You Gonna Eat That?

Not much going on at our house today. Just watching Dr. Strange on TV and eating some leftover cornbread. As you can probably guess, I never eat alone here.

Thursday, Dan made his semi-annual giant batch of Dan’s Happy Chili. It makes enough for a small army, so he divvied it up into one-pound portions, froze it into pucks, and then vacuum sealed the pucks individually with the refurbished FoodSaver he bought on meh. for $20 a couple of years ago. (Worth every penny and then some!)

I’m not a huge fan of cornbread in general. It’s got a nice flavor, but it’s usually so dry it makes me choke. (After chemo, yeah, I have issues.) However, I stumbled on a recipe years ago which has become our go-to during chili season. It’s dense, moist, and sweeter than other cornbreads I’ve tasted. And that makes it kind of the perfect side for Dan’s well-spiced chili. (Second only to the peanut butter sandwich. If you have never tried one with chili, you must.)

Anyway, we skip the glass baking dish and mix and bake the cornbread recipe from start to finish in a 10″ cast iron skillet. I love that I don’t have to lug out the stand mixer or dirty extra bowls for the recipe. 

dan's happy chili and a slice of cornbread
Best Bundt Cake Ever

Best Bundt Cake Ever

“Hey, Em,” Dan said. “I noticed the cake stand has been empty for a while.”

I laughed. “Dude, it was just washed last night. It’s only been sitting empty on the dining room table for, what? Twelve hours? Not even twelve hours!”

But, point taken.

“I’ll tell you what,” I said, “you go to Meijer and get the stuff I need, and I’ll make you a cake. You pick the flavor.”

Twenty minutes later, Dan had returned with three cake mixes and nine boxes of Jell-O pudding. “The grocery gods heard my cries for cake and decided to hold a 10 for $10 sale on cake mix and instant pudding!” He held a plastic bag aloft.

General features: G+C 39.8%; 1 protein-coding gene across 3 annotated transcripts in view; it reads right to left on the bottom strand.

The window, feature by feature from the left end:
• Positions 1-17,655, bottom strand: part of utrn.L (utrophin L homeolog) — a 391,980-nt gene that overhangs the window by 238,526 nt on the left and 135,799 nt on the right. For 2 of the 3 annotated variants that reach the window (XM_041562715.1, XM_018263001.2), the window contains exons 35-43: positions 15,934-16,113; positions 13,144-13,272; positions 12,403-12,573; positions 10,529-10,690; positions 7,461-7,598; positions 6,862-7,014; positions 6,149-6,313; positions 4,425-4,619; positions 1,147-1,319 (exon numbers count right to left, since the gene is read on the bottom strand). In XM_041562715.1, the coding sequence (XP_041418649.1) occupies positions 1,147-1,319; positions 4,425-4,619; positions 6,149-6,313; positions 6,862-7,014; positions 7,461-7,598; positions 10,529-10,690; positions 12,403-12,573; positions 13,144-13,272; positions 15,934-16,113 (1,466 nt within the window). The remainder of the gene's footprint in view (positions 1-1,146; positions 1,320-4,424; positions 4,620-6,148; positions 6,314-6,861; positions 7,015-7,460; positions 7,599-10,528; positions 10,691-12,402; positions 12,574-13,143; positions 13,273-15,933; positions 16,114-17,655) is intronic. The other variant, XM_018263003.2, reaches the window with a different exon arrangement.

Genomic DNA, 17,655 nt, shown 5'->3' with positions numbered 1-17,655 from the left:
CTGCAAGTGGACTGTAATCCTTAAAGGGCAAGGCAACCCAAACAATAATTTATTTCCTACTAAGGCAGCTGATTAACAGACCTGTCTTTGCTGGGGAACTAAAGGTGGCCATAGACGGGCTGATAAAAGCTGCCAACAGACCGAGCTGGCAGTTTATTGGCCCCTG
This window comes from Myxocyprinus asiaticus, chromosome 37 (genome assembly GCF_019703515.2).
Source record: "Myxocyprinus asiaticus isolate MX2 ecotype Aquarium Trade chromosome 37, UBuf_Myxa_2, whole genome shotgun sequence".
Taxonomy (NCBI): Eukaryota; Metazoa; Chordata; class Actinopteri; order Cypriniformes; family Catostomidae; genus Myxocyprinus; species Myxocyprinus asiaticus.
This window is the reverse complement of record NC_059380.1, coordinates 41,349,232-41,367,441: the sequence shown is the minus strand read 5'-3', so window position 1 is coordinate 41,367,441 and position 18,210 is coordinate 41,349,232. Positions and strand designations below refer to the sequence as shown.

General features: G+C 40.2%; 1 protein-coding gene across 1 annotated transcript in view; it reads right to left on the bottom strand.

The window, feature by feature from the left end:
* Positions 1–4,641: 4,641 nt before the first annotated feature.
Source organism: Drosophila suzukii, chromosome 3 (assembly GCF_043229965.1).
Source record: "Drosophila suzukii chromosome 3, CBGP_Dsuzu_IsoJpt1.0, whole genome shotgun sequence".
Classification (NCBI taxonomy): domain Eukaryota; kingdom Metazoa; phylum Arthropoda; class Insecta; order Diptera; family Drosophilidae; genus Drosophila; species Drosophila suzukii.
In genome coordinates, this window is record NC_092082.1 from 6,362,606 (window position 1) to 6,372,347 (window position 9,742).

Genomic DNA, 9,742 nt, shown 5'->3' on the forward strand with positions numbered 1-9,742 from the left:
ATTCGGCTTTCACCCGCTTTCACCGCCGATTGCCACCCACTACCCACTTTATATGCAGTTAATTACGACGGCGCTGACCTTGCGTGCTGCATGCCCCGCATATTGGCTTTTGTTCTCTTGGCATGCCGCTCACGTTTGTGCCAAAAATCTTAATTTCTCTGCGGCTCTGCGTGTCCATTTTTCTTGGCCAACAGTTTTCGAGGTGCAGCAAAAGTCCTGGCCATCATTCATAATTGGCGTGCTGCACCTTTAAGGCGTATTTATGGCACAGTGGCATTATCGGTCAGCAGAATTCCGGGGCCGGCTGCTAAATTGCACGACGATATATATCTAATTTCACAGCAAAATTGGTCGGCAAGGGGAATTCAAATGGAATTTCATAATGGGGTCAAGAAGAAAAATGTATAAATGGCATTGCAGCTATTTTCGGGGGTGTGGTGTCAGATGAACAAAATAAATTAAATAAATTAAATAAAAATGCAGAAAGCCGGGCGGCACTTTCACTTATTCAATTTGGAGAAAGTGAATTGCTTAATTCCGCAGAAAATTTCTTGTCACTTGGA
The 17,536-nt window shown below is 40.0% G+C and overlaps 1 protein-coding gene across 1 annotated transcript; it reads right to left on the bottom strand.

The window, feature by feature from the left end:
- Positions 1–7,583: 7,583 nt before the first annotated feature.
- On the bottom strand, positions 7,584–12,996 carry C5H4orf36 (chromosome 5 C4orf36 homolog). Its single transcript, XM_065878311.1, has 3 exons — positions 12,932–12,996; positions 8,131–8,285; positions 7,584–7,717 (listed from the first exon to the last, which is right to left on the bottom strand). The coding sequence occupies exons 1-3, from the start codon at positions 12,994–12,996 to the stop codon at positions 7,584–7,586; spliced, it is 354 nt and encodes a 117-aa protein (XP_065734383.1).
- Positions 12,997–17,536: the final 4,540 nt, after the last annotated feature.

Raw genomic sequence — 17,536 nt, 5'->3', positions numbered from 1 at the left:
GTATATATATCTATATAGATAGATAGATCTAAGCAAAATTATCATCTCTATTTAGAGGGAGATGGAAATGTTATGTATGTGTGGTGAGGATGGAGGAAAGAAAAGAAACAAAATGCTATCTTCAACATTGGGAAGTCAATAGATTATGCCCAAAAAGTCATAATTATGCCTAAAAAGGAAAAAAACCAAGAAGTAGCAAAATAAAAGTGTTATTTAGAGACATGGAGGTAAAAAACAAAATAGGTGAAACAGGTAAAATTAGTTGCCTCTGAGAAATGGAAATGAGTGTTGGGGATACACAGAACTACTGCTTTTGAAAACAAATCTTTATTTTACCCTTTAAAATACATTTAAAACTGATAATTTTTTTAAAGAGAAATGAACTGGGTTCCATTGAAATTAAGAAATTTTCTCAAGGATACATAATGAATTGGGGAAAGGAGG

The recipe below is adapted from Dangerously Delicious’s Pistachio Pudding Cake with Cream Cheese Frosting.


1 box yellow cake mix
3 boxes pistachio pudding dry mix
1/2 C vegetable oil
1/2 C milk
1 C sour cream
4 eggs


  1. Preheat oven to 350 degrees.
  2. Combine all cake ingredients in stand mixer and pour into greased bundt pan. Bake for 1 hour.
  3. Place cake on serving plate and cool.
  4. Skip the frosting.

Emily’s Notes

Change the flavors! The pistachio cake is delicious, but last week we swapped chocolate cake and pudding mix, and it was heavenly.

This batter is thick and heavy. The original recipe says to use a hand mixer, but the motor in mine just couldn’t hang and I’m still to weak to mix this effectively by hand. I let the Kitchen Aid do the heavy lifting for this recipe.

This cake is really dense and really delicious and just the right amount of sweet for me. After trying it with and without frosting, I prefer it without.

Yes, I wrote about this cake once before, and I am writing about it again. It’s that good.

Cooking with a Brain Tumor: Giant Zucchini Edition

Cooking with a Brain Tumor: Giant Zucchini Edition

This is tonight’s dinner, made by yours truly with the ginormous zucchini Dan yanked from the garden the other day. It took a long time for me to get these things done—and Dan handled everything that required knife skills or a food processor—but I feel so stinking alive making food for us.

The recipes, if you’re interested:

Summer Fresh Corn and Zucchini Chowder


Zucchini, Cheddar Cheese, Chive & Buttermilk Quick Bread